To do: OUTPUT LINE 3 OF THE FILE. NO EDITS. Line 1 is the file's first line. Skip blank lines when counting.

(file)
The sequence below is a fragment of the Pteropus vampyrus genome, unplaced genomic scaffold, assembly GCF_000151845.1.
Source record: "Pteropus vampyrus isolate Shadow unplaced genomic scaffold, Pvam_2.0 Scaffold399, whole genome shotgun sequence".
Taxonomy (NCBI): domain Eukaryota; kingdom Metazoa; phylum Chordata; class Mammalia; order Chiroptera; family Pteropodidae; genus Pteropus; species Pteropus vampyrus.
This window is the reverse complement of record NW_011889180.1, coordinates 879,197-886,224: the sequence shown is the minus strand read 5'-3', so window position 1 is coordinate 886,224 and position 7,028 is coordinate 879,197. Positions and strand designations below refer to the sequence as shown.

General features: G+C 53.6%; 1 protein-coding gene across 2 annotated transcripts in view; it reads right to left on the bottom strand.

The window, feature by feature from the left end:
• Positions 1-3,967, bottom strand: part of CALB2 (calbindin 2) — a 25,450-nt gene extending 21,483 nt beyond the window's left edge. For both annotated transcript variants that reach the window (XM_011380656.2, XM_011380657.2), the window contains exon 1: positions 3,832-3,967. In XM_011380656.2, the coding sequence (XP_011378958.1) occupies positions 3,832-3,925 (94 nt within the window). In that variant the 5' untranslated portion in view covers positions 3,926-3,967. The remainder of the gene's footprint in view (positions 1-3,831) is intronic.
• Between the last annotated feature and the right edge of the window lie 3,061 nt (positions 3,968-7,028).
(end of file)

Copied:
Taxonomy (NCBI): domain Eukaryota; kingdom Metazoa; phylum Chordata; class Mammalia; order Chiroptera; family Pteropodidae; genus Pteropus; species Pteropus vampyrus.